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Every day, children ages 6 to 10 may face
new challenges at home with their families and at school with their friends and
teachers. At the end of one day, they may feel good about themselves. They have
fun with their friends, have done well at school, and are happy at home. The
next day, it may all fall apart if even one thing goes wrong.
Many things influence children's self-esteem, which is a child's sense of worth and belonging. Such things include a child's nature or innate abilities, and how he or she is nurtured—the child's
experience with parents, caregivers, and others.
It is normal for self-esteem to rise and fall in cycles, from day to
day and even hour to hour, as a child builds and then rebuilds his or her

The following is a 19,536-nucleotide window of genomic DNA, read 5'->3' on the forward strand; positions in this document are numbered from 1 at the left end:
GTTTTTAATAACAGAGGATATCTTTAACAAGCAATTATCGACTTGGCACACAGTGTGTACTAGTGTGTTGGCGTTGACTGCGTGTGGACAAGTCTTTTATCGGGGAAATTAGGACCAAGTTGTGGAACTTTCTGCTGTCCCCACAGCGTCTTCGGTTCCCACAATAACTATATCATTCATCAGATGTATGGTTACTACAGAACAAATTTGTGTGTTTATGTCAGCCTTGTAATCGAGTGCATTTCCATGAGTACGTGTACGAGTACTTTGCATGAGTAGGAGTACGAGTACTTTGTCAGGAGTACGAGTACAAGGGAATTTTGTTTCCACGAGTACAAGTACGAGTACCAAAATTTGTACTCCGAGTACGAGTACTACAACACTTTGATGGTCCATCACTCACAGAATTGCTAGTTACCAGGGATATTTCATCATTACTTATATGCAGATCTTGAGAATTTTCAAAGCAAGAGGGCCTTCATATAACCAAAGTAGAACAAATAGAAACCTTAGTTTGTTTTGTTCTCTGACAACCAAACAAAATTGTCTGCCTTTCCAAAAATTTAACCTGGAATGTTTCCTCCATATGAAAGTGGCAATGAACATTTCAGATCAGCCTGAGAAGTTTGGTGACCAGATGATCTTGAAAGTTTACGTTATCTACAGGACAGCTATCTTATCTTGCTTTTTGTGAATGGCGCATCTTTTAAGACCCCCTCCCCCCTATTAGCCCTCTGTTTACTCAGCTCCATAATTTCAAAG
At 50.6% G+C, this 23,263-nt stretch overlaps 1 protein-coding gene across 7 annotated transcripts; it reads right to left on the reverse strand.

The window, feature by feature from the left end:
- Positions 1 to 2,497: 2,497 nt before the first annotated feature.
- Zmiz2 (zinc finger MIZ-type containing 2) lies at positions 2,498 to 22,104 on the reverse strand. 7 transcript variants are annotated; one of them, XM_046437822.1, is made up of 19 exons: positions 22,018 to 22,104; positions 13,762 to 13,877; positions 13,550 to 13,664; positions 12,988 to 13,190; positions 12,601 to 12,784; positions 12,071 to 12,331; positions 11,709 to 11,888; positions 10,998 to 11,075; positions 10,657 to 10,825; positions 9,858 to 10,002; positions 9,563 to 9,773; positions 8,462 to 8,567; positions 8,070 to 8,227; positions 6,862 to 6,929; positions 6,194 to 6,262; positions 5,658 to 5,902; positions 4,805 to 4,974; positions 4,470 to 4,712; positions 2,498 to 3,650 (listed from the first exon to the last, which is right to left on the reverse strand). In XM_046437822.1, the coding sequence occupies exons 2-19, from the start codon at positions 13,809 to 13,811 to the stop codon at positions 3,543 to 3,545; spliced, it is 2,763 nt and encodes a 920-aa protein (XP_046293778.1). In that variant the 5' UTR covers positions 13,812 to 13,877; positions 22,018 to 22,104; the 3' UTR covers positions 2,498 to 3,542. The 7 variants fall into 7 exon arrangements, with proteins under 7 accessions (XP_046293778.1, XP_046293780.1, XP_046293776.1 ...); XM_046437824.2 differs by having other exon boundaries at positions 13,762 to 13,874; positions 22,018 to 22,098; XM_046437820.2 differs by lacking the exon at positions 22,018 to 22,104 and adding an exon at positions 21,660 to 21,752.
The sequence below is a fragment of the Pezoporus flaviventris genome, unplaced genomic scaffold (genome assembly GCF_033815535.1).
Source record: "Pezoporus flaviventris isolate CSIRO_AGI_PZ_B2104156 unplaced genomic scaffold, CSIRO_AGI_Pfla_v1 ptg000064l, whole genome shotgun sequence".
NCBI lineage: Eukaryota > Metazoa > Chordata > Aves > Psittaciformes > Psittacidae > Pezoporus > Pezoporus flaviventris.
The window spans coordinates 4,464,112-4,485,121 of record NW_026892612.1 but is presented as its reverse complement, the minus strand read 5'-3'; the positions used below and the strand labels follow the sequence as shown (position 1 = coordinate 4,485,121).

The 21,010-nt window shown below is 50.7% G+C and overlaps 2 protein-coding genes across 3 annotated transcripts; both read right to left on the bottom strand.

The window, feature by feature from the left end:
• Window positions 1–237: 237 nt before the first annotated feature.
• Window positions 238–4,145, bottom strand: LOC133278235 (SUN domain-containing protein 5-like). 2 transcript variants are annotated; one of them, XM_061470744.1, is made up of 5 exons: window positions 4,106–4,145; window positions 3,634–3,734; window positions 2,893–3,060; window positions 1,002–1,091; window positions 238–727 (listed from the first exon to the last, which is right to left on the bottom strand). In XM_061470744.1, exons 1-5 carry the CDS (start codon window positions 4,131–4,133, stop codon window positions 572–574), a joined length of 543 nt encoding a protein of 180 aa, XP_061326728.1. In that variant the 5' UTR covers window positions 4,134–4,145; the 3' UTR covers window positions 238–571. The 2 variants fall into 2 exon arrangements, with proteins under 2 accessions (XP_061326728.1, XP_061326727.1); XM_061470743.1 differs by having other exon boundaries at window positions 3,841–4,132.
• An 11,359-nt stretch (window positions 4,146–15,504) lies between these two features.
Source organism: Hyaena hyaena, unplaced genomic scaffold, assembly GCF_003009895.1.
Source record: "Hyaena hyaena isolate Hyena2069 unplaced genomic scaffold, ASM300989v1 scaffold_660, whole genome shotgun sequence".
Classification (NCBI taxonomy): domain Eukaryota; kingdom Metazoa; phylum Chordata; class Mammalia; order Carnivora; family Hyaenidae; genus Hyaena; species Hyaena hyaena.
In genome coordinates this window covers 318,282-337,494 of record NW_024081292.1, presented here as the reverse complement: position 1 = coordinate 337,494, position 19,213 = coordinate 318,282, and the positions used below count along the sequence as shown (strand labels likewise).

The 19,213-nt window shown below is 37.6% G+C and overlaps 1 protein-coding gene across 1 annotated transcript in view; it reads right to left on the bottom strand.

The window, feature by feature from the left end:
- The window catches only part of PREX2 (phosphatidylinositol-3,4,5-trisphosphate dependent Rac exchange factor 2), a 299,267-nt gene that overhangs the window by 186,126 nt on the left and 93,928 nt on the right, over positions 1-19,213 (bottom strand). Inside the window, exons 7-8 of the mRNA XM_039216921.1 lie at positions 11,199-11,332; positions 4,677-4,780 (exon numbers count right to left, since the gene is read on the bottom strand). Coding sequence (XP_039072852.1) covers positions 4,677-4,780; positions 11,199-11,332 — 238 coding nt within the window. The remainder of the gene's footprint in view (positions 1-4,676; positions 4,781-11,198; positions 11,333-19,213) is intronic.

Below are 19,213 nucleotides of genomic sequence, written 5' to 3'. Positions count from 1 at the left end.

self-concept. Children who feel as though they are not good in at least one
thing tend to be emotionally vulnerable.
To help strengthen and support healthy self-esteem in your
ByHealthwise StaffPrimary Medical ReviewerJohn Pope, MD - PediatricsSpecialist Medical ReviewerKathleen Romito, MD - Family Medicine
Current as ofNovember 14, 2014
Current as of:
November 14, 2014
John Pope, MD - Pediatrics
& Kathleen Romito, MD - Family Medicine
How this information was developed to help you make better health decisions.
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